thu 06/05/2021

Barnes' People, Original Theatre Company online review - intriguing quartet of monologues revived | reviews, news & interviews

Barnes' People, Original Theatre Company online review - intriguing quartet of monologues revived

Barnes' People, Original Theatre Company online review - intriguing quartet of monologues revived

Jemma Redgrave and Adrian Scarborough excel in Peter Barnes radio solos brought to screen

Four's company: from left, Jon Culshaw with Billy, Matthew Kelly, Jemma Redgrave, Adrian Scarborough

The four monologues that make up Barnes’ People were filmed in the grand surroundings of the Theatre Royal, Windsor, and that venue's atmospheric spaces (now deserted, of course) seem to tell a sad tale of their own, one that chimes rather appropriately with the mood of some of them.

The four monologues that make up Barnes’ People were filmed in the grand surroundings of the Theatre Royal, Windsor, and that venue's atmospheric spaces (now deserted, of course) seem to tell a sad tale of their own, one that chimes rather appropriately with the mood of some of them. Peter Barnes wrote them for Radio Three in the 1980s – the eponymous first series appeared at the beginning of that decade, its successor (More Barnes’ People) towards its end – and they have now been lovingly developed by Original Theatre Company for these filmed adaptations, treated with what feels like unhurried care by their cast and directors Philip Franks and Charlotte Peters.

Their original radio incarnations – a total of 14 were broadcast in all – attracted a raft of stars that included Judi Dench and Jeremy Irons, drawn surely by the sheer quality of the writing: their screen successors clearly relish the material no less, as well as the chance to expand them in scale, while Barnes’ mordant observation and exquisitely turned phrasing feel as beguiling as ever. Inevitably we approach them now through the prism of Talking Heads, the far better known example of the form that Alan Bennett was embarking on at about the same time. So how do they stand up to such comparisons? Jemma RedgraveGenerally favourably. The quartet on offer here divides loosely into two pairs, with two showing Barnes writing in the recognisable social context of Eighties London, and two which move in different directions. From the former, the standout is Rosa, with Jemma Redgrave (pictured above) performing the role originally voiced by Dench in 1981 as a disillusioned GP dictating reports to the local health authority about patients whom she is assigning to care homes. Despair speaks quietly here, but with real poignancy, the official flatness of her dictaphone voice never hiding the human pain behind each story.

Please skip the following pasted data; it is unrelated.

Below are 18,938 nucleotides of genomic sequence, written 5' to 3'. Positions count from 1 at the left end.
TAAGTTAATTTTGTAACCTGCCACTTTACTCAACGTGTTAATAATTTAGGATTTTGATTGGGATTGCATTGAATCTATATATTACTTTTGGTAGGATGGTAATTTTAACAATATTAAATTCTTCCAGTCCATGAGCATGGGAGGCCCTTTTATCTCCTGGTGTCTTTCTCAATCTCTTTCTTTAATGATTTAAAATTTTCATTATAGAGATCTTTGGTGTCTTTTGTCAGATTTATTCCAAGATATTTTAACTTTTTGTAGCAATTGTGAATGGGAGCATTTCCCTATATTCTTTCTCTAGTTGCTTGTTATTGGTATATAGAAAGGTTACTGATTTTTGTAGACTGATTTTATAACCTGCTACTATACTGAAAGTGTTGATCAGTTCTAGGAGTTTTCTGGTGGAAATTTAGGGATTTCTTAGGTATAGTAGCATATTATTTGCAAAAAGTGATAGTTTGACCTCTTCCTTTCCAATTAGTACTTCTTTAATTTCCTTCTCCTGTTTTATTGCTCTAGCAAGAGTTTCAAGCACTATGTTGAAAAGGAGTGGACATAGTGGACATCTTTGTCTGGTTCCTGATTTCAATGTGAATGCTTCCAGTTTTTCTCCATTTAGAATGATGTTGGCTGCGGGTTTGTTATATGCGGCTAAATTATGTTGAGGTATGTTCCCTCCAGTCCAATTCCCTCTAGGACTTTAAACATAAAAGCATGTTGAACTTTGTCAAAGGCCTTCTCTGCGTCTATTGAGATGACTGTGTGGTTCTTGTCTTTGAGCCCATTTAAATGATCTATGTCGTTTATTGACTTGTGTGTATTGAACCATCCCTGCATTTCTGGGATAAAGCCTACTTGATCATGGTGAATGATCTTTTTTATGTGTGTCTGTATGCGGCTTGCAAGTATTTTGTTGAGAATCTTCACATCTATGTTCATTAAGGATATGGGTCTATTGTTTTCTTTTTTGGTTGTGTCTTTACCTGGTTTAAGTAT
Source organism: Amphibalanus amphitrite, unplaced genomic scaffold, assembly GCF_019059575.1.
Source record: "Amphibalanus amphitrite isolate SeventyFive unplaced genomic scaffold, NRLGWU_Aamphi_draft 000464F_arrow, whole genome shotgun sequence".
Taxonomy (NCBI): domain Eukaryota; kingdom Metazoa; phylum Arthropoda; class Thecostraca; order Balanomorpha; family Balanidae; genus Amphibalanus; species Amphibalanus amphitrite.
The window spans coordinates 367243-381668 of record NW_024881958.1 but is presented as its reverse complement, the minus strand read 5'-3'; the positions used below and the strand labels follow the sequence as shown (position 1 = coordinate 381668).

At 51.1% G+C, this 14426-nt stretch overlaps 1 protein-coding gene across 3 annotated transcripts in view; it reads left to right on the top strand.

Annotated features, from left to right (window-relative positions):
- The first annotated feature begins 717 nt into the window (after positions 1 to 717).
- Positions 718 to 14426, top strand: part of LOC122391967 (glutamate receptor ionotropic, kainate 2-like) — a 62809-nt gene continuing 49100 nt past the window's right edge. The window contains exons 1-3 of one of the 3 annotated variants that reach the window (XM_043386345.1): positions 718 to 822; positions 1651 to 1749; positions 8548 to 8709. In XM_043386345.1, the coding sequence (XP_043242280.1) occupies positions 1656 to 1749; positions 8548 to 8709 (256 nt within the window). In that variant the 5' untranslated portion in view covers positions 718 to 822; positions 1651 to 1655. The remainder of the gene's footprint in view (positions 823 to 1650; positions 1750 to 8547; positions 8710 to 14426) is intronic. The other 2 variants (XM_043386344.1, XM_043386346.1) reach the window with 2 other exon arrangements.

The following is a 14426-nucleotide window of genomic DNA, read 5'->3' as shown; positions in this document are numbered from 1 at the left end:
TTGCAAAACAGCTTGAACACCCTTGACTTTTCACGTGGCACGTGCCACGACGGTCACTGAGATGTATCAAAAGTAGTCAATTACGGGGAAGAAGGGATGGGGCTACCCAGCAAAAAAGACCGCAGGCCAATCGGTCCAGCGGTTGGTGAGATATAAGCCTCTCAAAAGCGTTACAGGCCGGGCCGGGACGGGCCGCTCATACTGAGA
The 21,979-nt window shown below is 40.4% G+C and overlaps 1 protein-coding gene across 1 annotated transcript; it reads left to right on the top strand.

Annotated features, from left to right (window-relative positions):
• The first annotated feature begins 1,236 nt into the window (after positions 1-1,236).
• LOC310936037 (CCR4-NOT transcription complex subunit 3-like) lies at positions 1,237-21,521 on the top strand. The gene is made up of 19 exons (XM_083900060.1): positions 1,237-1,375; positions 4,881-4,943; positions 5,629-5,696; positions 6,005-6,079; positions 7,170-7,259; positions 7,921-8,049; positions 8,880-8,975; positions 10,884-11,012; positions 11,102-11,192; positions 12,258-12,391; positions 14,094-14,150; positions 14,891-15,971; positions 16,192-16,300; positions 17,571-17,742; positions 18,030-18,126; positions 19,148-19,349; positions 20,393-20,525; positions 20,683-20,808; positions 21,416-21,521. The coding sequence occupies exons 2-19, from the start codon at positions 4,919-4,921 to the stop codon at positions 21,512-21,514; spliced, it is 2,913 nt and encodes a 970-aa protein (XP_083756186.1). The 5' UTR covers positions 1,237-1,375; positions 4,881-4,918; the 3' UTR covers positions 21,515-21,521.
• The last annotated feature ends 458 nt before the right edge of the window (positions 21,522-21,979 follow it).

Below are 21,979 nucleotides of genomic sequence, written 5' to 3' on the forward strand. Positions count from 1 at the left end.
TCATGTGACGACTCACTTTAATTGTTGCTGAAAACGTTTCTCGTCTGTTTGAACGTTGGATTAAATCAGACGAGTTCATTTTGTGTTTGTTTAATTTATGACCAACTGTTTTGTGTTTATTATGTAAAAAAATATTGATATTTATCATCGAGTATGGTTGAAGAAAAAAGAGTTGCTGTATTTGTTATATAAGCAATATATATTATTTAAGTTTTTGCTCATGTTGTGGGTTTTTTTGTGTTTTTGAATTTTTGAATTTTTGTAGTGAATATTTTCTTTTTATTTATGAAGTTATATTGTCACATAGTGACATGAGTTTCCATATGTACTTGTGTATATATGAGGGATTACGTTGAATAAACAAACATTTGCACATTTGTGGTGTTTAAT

This “grubby nightingale of the East End”, once proud of her appetite for standing up to bureaucracy, is at the end of her tether (“the darkness has got it my head”). The neighbourhood of her East London practice feels “like it has been dismembered, and the dead pieces left around”, while the options for the future available for its geriatric inhabitants are as depressingly limited as their expectations (“We’ve had our time – [we’re] out of next winter, and these prices…”: a whole world perfectly caught in a few words). The rest, we feel, is silence – but in Redgrave’s performance, what an eloquent silence!